How To Feed Your Chickens Rice
You’ve probably heard the old urban legend where birds eat uncooked rice thrown at a wedding, it expands in their stomach, then they explode and die (or some variation).
Fortunately, that is a myth and entirely untrue. When a chicken eats their food is stored in their crop where it is broken down into smaller bits. Those broken down bits of food eventually make their way to the stomach to be fully digested.
So, uncooked rice, will never have the time (or boiling temperature, for that matter) to expand quickly enough to cause a chicken to explode.
That means you can give both cooked rice and uncooked rice to your chickens without fear of a messy, feathery explosion. Now, cooked rice is much easier for them to break down and digest. When chickens eat cooked rice it is much softer than uncooked rice and, thus, easier to eat without becoming a choking hazard.
What Rice Can Chickens Eat?
There are almost as many rice varieties as there are chicken breeds. These varieties include Basmati rice, brown rice, and white rice. Brown and wild rice are what we typically suggest because it has gone through minimal processing and will still hold the majority of essential nutrients.
As we mentioned earlier, it is okay for your chickens to eat cooked or raw rice. Just remember, when chickens eat raw rice, or uncooked rice, it will be a bit tougher for their digestive juices to break it down. Dry rice is also tougher for them to “chew”. Since they do not have teeth they have to peck and the harder, dry rice is does not crush as easily as cooked rice.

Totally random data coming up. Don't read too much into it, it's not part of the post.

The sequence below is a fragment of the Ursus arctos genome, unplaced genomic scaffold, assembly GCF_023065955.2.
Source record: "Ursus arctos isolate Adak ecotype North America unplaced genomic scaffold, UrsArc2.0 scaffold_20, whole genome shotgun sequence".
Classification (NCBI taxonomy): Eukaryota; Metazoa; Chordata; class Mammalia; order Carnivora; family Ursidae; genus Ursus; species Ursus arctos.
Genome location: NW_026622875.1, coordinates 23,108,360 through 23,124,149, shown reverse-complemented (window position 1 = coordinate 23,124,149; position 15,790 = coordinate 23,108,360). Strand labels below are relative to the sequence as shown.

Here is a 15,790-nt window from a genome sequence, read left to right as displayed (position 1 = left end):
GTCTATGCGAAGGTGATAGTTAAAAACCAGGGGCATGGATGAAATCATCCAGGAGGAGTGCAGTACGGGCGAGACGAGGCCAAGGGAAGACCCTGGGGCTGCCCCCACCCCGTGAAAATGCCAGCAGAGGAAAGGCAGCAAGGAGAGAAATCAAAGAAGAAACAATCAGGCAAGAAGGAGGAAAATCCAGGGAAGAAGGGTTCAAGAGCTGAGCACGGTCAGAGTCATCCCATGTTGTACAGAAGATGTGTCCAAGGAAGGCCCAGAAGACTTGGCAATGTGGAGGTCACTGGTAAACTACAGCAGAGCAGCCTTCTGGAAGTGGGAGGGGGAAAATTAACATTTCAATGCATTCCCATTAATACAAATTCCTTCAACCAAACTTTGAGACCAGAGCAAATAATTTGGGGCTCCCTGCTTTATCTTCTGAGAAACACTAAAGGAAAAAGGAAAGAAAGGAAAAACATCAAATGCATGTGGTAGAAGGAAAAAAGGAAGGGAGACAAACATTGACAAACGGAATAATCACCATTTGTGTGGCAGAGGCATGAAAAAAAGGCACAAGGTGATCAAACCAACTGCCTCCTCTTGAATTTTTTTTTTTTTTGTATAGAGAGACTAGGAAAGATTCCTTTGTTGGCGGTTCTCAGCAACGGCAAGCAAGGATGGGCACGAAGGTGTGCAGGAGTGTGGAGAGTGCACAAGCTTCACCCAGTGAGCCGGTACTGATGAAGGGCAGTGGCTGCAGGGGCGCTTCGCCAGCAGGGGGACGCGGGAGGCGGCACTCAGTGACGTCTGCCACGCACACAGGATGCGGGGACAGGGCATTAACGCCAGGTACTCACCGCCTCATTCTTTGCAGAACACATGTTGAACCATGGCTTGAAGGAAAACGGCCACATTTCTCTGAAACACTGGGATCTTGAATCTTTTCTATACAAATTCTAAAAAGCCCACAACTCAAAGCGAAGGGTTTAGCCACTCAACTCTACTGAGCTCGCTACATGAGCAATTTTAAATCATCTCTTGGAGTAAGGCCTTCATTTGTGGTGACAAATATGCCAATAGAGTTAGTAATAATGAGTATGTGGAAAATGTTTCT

Quick Tips For Chicken Treats
Rice is just one of many different types of food you can give your chickens as a treat. Here are several categories of treats your chickens can eat and a few they should absolutely avoid!
Fruits have a load of sugar in them. They are okay to give to your flock, but only in small quantities. You will really want to monitor your chickens when they get fruit to make sure that one or a few chickens do not bully their way into eating way too much.
Dried fruit, like raisins, can be even worse. Since they have been dried, the moisture is all gone and you have an extremely high concentration of sugar. This level of sugar can really upset your chicken’s balanced diet and can lead to illness or, in extreme cases, death.
– Apples (not the seeds)
Vegetables & Gourdes
Vegetables do not contain quite the same amount of sugar that fruit does but still needs to be given sparingly.
Chickens love berries. But, just like with fruit, they should only be given in moderation; a few berries at a time. The reason is they also have a lot of sugar in them and can upset your chicken’s nutritional balance.
– Mountain Ash Berries
– Rowan Berries
Berries To Avoid
Both gooseberries and elderberries can be toxic to your chickens. Eating them can make them very sick or even kill them. Both should be avoided.
Foods To Avoid Feeding Your Chickens
Here are a few things your chickens should not eat.
- Acorns: tannins, or more accurately, tannic acid is prevalent in acorns and oak leaves. Chickens consuming these, even in small amounts, can lead to vomiting, diarrhea, and even death.
- Alcohol: this should be a no brainer
- Apple seeds: they contain cyanide which can be lethal for your chickens
- candy: refined sugar is bad for your chickens and can be deadly
- chocolate: chocolate can have the same effect as candy
- dry beans: they have the toxin phytohaemagglutinin. All beans MUST be cooked, not just soaked, to be safely consumed by your chickens.
- jam, jelly, or preserves: same as chocolate or candy; sugar content is too high
- pesticides: it’s literally poison
- raw/green potato peels or skins: green potato skins contain the toxin solanin. It can be deadly when consumed by your chicken.
- tea bags: similar to acorns, tea bags contain tannins and can be very dangerous to your flock
If you need more help with taking care of your chickens, check out The Organized Chicken Keeper for a complete system for managing their health through keeping their supplies stocked and coop clean.